Infectious Disease - Feline Leukemia 2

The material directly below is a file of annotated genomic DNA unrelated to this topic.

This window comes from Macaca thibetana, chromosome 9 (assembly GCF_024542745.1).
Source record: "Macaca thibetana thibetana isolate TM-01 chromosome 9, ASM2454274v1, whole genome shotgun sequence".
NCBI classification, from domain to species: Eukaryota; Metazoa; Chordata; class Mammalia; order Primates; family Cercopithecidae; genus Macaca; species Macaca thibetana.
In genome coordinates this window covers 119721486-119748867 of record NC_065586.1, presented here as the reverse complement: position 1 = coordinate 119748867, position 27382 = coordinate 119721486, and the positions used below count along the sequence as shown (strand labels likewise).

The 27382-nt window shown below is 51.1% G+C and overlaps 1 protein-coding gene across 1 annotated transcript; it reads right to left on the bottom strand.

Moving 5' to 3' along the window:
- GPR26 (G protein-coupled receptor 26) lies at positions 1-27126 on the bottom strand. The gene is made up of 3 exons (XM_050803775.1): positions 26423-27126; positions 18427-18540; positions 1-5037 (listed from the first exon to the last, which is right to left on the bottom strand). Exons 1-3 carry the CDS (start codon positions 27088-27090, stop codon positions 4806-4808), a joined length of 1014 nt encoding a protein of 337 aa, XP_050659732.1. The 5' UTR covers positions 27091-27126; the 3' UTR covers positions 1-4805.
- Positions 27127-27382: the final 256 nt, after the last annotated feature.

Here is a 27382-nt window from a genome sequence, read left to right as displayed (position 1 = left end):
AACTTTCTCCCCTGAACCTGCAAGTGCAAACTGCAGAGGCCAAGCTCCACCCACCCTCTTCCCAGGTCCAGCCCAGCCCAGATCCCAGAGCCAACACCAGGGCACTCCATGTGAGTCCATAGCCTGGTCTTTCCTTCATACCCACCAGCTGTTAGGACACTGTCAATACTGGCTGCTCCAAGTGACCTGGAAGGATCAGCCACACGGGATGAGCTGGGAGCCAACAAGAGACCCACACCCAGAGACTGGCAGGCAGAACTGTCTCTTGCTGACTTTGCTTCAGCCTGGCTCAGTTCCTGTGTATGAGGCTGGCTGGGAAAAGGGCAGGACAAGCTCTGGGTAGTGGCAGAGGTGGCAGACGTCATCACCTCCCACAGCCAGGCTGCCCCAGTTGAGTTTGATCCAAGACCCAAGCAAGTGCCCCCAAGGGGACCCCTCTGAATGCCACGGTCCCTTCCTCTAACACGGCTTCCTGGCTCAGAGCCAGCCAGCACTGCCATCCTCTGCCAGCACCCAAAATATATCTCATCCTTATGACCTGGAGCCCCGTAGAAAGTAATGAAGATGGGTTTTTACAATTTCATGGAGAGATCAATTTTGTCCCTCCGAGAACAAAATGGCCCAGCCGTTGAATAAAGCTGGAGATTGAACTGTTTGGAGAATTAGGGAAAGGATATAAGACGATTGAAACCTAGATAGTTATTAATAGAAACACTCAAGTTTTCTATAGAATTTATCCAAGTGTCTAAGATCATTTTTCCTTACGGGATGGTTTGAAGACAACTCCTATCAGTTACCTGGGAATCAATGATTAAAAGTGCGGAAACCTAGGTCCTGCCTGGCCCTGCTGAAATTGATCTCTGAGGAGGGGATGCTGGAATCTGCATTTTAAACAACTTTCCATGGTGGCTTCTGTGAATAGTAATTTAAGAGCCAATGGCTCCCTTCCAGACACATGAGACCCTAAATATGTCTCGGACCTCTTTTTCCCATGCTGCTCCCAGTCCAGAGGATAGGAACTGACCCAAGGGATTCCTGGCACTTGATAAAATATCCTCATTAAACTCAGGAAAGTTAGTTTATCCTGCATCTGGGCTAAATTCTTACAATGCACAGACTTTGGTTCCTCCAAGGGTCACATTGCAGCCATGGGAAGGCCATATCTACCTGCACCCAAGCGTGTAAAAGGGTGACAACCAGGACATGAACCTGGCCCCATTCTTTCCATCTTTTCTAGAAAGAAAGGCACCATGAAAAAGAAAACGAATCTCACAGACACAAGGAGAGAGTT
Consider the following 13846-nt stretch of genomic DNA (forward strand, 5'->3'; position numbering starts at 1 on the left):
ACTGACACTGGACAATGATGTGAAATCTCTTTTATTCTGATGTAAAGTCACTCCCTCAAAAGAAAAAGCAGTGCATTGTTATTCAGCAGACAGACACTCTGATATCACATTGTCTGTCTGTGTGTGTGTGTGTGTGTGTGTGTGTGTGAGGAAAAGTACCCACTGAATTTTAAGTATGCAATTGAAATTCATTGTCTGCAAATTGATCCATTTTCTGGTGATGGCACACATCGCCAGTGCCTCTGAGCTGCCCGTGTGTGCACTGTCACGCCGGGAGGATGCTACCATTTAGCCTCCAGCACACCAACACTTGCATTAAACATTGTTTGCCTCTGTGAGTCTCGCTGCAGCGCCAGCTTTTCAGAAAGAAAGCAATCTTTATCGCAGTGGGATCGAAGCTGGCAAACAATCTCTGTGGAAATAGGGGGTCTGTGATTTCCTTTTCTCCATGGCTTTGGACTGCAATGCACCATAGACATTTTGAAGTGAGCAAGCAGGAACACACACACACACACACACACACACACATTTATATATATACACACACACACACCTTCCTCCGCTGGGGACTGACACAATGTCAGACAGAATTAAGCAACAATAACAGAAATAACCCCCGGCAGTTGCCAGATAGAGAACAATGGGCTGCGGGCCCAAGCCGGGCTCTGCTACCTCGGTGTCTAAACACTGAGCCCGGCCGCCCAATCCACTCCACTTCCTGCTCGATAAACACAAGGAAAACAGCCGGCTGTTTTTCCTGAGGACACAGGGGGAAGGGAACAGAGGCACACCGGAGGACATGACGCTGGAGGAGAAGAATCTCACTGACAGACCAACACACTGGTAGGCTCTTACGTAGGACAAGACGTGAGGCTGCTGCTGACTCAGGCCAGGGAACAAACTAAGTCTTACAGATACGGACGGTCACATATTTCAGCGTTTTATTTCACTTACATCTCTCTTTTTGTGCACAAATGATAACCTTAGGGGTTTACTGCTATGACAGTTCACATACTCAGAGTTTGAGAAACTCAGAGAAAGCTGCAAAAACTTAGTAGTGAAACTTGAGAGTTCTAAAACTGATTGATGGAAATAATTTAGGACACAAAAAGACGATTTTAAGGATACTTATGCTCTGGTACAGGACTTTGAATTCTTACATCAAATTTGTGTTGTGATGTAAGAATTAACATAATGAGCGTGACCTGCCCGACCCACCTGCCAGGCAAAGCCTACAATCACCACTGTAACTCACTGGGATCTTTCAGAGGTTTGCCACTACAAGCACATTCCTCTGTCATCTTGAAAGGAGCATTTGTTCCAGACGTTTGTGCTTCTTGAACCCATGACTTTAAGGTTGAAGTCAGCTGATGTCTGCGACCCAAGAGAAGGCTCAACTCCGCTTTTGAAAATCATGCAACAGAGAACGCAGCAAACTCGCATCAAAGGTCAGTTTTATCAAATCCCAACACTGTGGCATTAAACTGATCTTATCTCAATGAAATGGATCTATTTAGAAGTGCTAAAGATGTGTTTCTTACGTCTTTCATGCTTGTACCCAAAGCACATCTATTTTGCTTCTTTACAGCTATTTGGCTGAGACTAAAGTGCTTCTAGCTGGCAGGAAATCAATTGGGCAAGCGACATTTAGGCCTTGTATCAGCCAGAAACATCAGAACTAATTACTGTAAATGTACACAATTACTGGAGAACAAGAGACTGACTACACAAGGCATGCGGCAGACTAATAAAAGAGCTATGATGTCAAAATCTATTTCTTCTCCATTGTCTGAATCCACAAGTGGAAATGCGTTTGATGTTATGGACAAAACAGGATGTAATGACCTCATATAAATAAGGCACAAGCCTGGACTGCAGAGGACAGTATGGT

Feline Leukemia and Bladder Infections Q: My cat Raul tested positive about 1 month ago. He has a pale mouth and nose, has lost weight,and has cut down on eating. I noticed a odor coming from our basement that smelt like cat urine. Yesterday I actually saw him going bathroom right in front of me in the basement. I don't no how long this has been going on but I think it is fairly recent. Is this because of the leukemia or what?is there any thing to do to make him quit. I would appreciate it greatly if you could answer this question. If not thanks for taking time to read it. A: Mel-Cats with feline leukemia often have an increased susceptibility to bladder infections (actually to many infections). It would be best to be sure that this was not leading to the behavioral changes. Cats with feline leukemia also often have behavioral changes that do not always seem to have a specific physical cause. In some cases they may be too weak to make it to a litterpan in a location such as the second story of a house or even into a litterpan with high sides. If there is an suspicion this is the case it is definitely a problem you need to discuss with your vet. Lastly, cats with feline leukemia can have physical and behavioral problems totally unrelated to the feline leukemia. If this seems to be the case the standard advice for litterpan problems found in our cat information area would apply. The pale color to his mouth is not a good sign. I hope that he has regained some color since you wrote. Mike Richards, DVM Feline Leukemia - kittens Q: We got a kitten two weeks ago. We also have an 11 year old cat with health problems. We were just told that the litter has tested positive for Feline Leukemia. We are testing both cats. What do we do if the kitten was born with it? Is is true it could never get sick? Is the probability high that the older cat will contract it? Help, I'm devastated. Linda A: Linda- It is pretty confusing to deal with feline leukemia in litters of young kittens. It is entirely possible for only part of the litter or even one kitten to be infected and the rest of the litter unaffected. Some kittens (or cats) who are infected with feline leukemia will develop immunity to the virus and will not ever become ill from it. Probably about 30% of the time this happens. Some kittens will be able to sequester the virus in the bone marrow or central nervous system where it will not cause harm until some future stress occurs and causes the immune system to fail in its suppression of the virus. This is usually considered to be a latent infection. Some cats can tolerate the virus but can not suppress it. These cats have virus in their bloodstream constantly. They are carriers of the disease because they are infectious to other cats. Finally, some cats die from the initial infection. This wouldn't be too confusing except for one thing. There is no easy way that I know of to tell the difference between a cat who becomes immune and one who is latently infected. So it is very hard to be sure that future problems won't crop up if a kitten tests positive for the virus and then later tests negative. If this is what happens, the risk to your older cat is minimized but a small risk would remain due to the possibility for activation of the latent infection. It would be best to keep the kitten and your older cat separated until you can ascertain if the kitten is has circulating virus antigen (is POSITIVE for feline leukemia virus). If this is the case, continuing to keep them separate is a good idea. If the kitten tests NEGATIVE for the virus then the decision to let them play with each other and live together is easier -- but you should still discuss vaccinating your older cat with your vet and you should be willing to retest the kitten if it shows signs of illness. Mike Richards, DVM